Paraphilias are divided into two general types: non-coercive paraphilias (partners are willing participants) and coercive paraphilias (individuals are sexually aroused by fantasies or urges to inflict pain, either physical or emotional, on other people). Therapists may have varying degrees of willingness and expertise in working with all or certain of these, particularly if they involve coercion.

Generally, non-coercive paraphilias are harmful only if they bother the person’s partner, serve as a substitute for human contact, are dangerous, or become the only method a person has for achieving sexual pleasure. Coercive paraphilias can certainly be dangerous if a person acts out a violent fantasy on someone who is not a willing participant (University of California at Santa Barbara, 2008b).

For an accurate diagnosis to be made concerning whether a paraphilia is considered a disorder or simply sexual difference, the clinician must determine that distress or impairment is occurring to the client or harm is occurring to others from the presence of the paraphilia.

As noted very early in this course, one of the most important considerations in handling the sexual concerns of our clients is an ability to examine the material presented in a secure, confident and non-judgmental manner. For clinicians who have not had much experience with paraphilias, this can represent a difficult challenge.

The decision by the committee responsible for the DSM-5 to remove the label of sexual deviancy from the non-traditional sexual practices represented by the paraphilias does not mean that our culture as a whole is comfortable in viewing paraphilias as falling within the range of normal and accepted sexual practices.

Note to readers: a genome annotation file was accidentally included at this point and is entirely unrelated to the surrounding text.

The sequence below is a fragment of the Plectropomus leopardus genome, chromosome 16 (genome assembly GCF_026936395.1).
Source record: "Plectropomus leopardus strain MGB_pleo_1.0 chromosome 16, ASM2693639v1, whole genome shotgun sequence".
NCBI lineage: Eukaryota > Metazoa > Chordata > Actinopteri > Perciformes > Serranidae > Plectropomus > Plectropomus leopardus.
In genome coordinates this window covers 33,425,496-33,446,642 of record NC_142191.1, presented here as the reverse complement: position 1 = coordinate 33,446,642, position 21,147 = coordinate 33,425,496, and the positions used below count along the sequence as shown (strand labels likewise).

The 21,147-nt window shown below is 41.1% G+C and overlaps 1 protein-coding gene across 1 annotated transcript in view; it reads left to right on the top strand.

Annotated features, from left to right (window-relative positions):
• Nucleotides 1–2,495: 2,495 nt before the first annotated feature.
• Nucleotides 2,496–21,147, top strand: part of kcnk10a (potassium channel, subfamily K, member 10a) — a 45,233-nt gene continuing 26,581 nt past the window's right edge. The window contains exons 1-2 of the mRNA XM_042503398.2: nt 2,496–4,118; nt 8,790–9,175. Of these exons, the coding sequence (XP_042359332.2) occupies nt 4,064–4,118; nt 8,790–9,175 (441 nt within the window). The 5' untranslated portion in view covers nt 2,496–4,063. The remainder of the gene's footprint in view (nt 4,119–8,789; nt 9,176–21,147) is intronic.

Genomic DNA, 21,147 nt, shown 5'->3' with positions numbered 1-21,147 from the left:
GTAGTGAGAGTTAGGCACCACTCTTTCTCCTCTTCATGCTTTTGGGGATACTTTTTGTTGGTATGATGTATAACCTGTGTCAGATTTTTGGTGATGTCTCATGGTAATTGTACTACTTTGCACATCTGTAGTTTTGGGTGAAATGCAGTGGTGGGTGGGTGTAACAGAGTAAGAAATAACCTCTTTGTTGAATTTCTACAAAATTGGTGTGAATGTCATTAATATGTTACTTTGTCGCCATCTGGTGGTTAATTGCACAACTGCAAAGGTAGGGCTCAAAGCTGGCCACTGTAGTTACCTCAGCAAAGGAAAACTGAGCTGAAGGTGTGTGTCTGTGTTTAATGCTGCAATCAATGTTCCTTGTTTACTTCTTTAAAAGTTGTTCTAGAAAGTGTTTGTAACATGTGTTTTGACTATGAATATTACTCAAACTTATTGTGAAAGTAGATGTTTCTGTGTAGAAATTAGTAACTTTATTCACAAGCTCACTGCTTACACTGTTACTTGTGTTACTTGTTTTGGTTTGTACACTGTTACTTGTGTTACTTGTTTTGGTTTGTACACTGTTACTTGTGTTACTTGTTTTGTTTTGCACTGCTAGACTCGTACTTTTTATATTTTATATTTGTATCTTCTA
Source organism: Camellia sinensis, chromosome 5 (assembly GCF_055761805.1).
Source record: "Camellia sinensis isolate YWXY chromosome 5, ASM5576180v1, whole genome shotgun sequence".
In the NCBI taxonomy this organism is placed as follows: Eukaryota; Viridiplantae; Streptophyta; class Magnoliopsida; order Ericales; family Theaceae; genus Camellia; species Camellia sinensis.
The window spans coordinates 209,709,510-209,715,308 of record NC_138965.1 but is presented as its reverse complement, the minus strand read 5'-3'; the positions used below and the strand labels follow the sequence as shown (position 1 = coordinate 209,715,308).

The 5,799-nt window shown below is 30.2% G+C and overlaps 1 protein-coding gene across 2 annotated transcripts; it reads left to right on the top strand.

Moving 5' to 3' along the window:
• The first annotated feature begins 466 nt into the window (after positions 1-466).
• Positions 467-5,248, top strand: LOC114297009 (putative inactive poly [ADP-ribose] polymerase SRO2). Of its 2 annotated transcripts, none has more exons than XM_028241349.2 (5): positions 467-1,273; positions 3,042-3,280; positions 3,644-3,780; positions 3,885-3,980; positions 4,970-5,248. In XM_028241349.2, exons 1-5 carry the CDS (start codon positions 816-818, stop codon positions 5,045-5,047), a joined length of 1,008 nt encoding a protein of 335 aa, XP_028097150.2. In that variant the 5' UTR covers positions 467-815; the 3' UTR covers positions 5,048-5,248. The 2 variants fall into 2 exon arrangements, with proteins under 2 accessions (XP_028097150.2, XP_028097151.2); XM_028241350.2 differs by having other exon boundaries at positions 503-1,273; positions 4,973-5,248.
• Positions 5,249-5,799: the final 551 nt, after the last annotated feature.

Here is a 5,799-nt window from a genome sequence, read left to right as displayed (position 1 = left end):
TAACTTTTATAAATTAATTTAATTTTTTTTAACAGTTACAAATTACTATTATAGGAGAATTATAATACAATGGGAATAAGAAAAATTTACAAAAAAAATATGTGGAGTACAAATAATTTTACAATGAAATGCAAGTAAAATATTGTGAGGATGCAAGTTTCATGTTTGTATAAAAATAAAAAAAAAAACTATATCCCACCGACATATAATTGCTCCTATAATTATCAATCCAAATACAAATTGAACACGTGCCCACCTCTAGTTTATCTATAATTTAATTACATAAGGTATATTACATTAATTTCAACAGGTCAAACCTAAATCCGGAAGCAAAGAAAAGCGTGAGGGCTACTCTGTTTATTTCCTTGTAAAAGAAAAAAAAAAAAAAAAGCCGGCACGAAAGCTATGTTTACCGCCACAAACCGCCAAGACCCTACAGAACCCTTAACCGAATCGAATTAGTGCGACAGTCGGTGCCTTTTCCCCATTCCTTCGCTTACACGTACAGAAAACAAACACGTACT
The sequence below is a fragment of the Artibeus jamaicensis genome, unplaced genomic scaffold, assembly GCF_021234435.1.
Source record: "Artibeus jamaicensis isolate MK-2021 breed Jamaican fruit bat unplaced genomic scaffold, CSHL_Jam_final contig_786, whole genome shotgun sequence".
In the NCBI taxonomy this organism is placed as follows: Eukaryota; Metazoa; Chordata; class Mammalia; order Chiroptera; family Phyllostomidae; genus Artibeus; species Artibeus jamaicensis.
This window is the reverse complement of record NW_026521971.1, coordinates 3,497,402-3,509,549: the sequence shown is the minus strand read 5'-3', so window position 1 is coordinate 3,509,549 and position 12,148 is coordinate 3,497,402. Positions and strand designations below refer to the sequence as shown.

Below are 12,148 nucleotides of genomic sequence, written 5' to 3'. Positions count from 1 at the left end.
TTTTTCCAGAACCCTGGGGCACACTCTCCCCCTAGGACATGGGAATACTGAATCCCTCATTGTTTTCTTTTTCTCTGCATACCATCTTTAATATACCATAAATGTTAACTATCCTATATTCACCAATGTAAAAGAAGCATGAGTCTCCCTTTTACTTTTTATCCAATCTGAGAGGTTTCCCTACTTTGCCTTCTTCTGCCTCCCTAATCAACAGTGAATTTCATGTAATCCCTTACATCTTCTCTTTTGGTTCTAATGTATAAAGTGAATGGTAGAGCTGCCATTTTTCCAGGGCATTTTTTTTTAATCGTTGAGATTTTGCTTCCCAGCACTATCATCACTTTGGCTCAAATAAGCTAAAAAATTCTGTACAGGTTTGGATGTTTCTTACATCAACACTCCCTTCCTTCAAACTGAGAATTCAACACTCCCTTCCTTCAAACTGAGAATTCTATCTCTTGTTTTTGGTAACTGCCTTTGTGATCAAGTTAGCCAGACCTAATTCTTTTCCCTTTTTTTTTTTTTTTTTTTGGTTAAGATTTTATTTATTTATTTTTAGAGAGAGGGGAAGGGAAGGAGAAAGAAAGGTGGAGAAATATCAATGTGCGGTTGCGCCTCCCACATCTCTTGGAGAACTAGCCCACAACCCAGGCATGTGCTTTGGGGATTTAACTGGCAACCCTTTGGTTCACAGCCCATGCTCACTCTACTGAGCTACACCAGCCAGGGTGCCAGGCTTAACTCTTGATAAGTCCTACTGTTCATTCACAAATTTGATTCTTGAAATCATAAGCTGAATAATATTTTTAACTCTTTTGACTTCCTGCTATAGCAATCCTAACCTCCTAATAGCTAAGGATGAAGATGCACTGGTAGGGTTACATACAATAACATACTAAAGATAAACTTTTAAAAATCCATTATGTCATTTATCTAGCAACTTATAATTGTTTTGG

To the degree that we clinicians have been raised within the larger culture, we are likely to have absorbed a significant degree of negative bias with regard to non-traditional sexual practices. Our initial reaction when a client discusses their sexual life and the existence of a paraphilia may reveal our own level of discomfort – unless there has been some preparation on the part of the clinician to address this discomfort.

This can be viewed as just another area in which clinicians must learn to become aware, knowledgeable, and, ultimately, skilled in handling issues of cultural diversity in order to “meet the client where he/she is at”. However, because sex and sexuality are so emotionally loaded within our culture, this can be a more difficult emotional challenge for clinicians that confronting many other areas dealing with cultural diversity.

Being confronted with a paraphilia for the first time as a clinician can be a jarring experience. It can push us to the limit in terms of maintaining control over our initial emotional response. However, the capacity to exercise emotional control is one of our most important core skills as a clinician. We must prepare a context in which the client feels safe, not judged. Without that capacity, we cannot invite the client into a relationship in which we can explore with him/her the problems – sexual or otherwise – that are creating the need for treatment.